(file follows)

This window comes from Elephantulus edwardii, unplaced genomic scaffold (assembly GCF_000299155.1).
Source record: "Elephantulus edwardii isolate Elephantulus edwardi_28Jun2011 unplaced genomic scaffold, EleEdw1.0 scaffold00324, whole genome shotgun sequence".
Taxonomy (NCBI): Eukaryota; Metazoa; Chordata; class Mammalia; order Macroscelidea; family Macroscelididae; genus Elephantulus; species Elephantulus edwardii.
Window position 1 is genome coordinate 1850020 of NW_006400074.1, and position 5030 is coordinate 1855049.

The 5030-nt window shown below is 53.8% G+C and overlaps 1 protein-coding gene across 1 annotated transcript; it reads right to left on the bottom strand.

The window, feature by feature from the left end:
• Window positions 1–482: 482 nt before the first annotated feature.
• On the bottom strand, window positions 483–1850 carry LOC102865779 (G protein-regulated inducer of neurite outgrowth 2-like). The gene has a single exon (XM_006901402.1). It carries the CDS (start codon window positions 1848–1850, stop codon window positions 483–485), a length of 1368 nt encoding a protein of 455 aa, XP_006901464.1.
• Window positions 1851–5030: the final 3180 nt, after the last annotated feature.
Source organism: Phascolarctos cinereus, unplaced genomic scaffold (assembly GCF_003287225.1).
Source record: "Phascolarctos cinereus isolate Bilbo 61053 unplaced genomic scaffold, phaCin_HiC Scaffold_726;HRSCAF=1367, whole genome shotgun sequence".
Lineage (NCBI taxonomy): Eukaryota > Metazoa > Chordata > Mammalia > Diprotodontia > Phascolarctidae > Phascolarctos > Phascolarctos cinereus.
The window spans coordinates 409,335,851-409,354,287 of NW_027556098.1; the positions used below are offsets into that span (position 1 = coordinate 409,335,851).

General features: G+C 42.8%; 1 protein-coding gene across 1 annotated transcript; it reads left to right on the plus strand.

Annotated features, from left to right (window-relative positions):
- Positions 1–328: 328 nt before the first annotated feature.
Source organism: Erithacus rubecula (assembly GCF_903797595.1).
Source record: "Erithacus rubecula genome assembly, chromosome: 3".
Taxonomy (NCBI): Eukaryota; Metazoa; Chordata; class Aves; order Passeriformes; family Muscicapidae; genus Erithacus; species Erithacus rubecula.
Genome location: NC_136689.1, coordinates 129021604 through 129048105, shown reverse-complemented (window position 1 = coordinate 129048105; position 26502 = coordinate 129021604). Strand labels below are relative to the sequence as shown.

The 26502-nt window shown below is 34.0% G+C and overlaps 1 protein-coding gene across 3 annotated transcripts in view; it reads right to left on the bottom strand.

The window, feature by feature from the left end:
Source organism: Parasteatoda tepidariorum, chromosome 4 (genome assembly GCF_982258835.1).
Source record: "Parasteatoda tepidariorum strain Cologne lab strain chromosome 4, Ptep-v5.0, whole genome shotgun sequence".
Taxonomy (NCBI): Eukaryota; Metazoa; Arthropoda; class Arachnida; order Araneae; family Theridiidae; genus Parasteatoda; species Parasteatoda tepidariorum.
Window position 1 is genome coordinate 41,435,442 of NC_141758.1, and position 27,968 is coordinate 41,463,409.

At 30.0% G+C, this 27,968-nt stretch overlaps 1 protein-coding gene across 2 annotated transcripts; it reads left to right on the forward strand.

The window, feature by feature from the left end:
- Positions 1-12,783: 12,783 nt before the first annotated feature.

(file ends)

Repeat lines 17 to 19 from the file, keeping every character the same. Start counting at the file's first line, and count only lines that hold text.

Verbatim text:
Source organism: Erithacus rubecula (assembly GCF_903797595.1).
Source record: "Erithacus rubecula genome assembly, chromosome: 3".
Taxonomy (NCBI): Eukaryota; Metazoa; Chordata; class Aves; order Passeriformes; family Muscicapidae; genus Erithacus; species Erithacus rubecula.